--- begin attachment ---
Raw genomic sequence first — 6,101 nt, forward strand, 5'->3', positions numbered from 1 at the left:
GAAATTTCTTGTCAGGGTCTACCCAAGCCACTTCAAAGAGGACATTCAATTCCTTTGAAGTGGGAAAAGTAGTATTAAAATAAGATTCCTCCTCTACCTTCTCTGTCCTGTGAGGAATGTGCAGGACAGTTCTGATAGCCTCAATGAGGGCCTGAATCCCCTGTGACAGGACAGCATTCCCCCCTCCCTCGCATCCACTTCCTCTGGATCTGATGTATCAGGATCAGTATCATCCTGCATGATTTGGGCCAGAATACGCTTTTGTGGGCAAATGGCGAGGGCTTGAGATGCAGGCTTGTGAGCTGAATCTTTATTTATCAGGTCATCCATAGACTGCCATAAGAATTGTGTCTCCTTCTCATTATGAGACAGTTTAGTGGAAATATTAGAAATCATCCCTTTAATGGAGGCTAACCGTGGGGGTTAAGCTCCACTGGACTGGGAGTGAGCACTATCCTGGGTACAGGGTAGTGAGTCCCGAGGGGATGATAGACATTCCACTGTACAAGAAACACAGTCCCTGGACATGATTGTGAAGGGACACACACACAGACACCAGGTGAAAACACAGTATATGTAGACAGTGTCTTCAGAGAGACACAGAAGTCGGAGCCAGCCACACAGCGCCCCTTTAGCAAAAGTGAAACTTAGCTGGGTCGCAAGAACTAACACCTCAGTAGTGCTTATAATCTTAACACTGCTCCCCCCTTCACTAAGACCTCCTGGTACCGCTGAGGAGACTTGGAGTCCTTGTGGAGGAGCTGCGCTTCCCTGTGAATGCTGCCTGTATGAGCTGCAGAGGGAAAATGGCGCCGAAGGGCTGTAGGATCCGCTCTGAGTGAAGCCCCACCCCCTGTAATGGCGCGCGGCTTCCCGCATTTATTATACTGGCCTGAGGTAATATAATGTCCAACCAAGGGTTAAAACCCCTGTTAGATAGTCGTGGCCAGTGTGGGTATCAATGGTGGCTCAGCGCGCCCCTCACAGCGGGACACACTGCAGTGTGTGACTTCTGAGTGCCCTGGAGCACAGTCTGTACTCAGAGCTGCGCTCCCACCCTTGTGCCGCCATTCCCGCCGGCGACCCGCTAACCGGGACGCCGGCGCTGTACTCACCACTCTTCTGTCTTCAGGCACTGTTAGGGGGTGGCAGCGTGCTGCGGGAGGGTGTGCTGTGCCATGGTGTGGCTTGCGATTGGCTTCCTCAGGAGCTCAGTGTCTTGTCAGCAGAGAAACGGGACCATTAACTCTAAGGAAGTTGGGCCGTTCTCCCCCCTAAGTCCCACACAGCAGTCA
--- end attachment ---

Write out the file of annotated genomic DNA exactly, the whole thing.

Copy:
Raw genomic sequence first — 6,101 nt, forward strand, 5'->3', positions numbered from 1 at the left:
GAAATTTCTTGTCAGGGTCTACCCAAGCCACTTCAAAGAGGACATTCAATTCCTTTGAAGTGGGAAAAGTAGTATTAAAATAAGATTCCTCCTCTACCTTCTCTGTCCTGTGAGGAATGTGCAGGACAGTTCTGATAGCCTCAATGAGGGCCTGAATCCCCTGTGACAGGACAGCATTCCCCCCTCCCTCGCATCCACTTCCTCTGGATCTGATGTATCAGGATCAGTATCATCCTGCATGATTTGGGCCAGAATACGCTTTTGTGGGCAAATGGCGAGGGCTTGAGATGCAGGCTTGTGAGCTGAATCTTTATTTATCAGGTCATCCATAGACTGCCATAAGAATTGTGTCTCCTTCTCATTATGAGACAGTTTAGTGGAAATATTAGAAATCATCCCTTTAATGGAGGCTAACCGTGGGGGTTAAGCTCCACTGGACTGGGAGTGAGCACTATCCTGGGTACAGGGTAGTGAGTCCCGAGGGGATGATAGACATTCCACTGTACAAGAAACACAGTCCCTGGACATGATTGTGAAGGGACACACACACAGACACCAGGTGAAAACACAGTATATGTAGACAGTGTCTTCAGAGAGACACAGAAGTCGGAGCCAGCCACACAGCGCCCCTTTAGCAAAAGTGAAACTTAGCTGGGTCGCAAGAACTAACACCTCAGTAGTGCTTATAATCTTAACACTGCTCCCCCCTTCACTAAGACCTCCTGGTACCGCTGAGGAGACTTGGAGTCCTTGTGGAGGAGCTGCGCTTCCCTGTGAATGCTGCCTGTATGAGCTGCAGAGGGAAAATGGCGCCGAAGGGCTGTAGGATCCGCTCTGAGTGAAGCCCCACCCCCTGTAATGGCGCGCGGCTTCCCGCATTTATTATACTGGCCTGAGGTAATATAATGTCCAACCAAGGGTTAAAACCCCTGTTAGATAGTCGTGGCCAGTGTGGGTATCAATGGTGGCTCAGCGCGCCCCTCACAGCGGGACACACTGCAGTGTGTGACTTCTGAGTGCCCTGGAGCACAGTCTGTACTCAGAGCTGCGCTCCCACCCTTGTGCCGCCATTCCCGCCGGCGACCCGCTAACCGGGACGCCGGCGCTGTACTCACCACTCTTCTGTCTTCAGGCACTGTTAGGGGGTGGCAGCGTGCTGCGGGAGGGTGTGCTGTGCCATGGTGTGGCTTGCGATTGGCTTCCTCAGGAGCTCAGTGTCTTGTCAGCAGAGAAACGGGACCATTAACTCTAAGGAAGTTGGGCCGTTCTCCCCCCTAAGTCCCACACAGCAGTCA